Long term outcomes are still unclear in LDCs, such as the precise mortality reduction rate, the overdiagnosis rate and false positive rate. Based on the current evidence from DC, they are still controversial (Jorgensen 2013). Some studies show a “significant” mortality reduction benefit of as much as 28–65 %, (Berry et al. 2005) while others show a “minimum” benefit of as little as 15 % (Gotzsche and Jorgensen 2013). Improvement in systemic treatments also contributed to mortality reduction, as 30 % reduction in breast cancer mortality was observed after screening and adjuvant therapy, 10 % of this reduction is due to screening and 20 % is due to treatment (Berry 2013). Overdiagnosis refers to MS detected breast cancers that might never have progressed to become symptomatic during a woman’s lifetime (The International Agency for Research on Cancer (IARC) 2002). SEER (Surveillance, Epidemiology, and End Results) incidence and mortality data showed increased cancer diagnosis with no obvious change in cancer mortality, suggesting the existence of overdiagnosis (Welch and Black 2010). Based on varying assumptions and statistical methods, one study extracted incidence data from two randomized controlled trials and found a “minimum rate” to be around 1 %; (Duffy et al. 2005) while a review based on published trends on incidence in five DCs found a “substantial rate” of 52 % (Jorgensen and Gotzsche 2009). Plausible estimates need appropriate adjustments for lead time bias and the pre-existing trend of increasing incidence in the population, so an overdiagnosis rate range from 1 to 10 % is generally accepted (Puliti et al. 2012). False positive findings are another inevitable challenge, may result in subsequent unnecessary surgical intervention, as well as greater short-term and long-term negative psychosocial consequences (Brodersen and Siersma 2013). Estimated false positive rate was 17 % for women undergoing 10 biennial screening tests in Europe, (Paci 2012) and about 61 % for 40- or 50-year-old women undergoing 10 years of annual mammography in US (Pace and Keating 2014).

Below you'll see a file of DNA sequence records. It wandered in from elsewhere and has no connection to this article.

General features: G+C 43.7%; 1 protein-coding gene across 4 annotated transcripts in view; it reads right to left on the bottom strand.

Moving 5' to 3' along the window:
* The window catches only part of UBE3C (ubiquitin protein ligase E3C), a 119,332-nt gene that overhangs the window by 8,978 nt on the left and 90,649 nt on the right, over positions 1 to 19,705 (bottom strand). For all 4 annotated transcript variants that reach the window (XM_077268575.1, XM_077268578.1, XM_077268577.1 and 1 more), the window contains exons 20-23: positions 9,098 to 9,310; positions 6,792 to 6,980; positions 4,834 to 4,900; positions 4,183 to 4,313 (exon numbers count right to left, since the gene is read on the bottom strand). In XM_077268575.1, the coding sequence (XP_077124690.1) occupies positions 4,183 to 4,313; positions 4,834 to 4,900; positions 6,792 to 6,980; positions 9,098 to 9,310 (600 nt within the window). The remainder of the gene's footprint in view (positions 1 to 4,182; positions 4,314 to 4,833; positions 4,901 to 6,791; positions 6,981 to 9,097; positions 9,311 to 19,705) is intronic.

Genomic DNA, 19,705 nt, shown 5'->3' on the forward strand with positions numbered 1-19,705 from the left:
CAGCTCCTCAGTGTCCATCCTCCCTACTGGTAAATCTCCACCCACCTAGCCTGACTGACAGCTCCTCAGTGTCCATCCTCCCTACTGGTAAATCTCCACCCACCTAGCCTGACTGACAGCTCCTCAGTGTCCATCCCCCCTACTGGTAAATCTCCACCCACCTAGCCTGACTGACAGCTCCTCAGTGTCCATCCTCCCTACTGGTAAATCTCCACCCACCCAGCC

There is no single gold standard for reaching an unbiased and reliable estimate of these long term outcomes, largely depending on the characteristic of target population and screening methods. Hence, we recommend small-scale MS trial should be conducted and followed up before the implementation of a nationwide program in LDCs.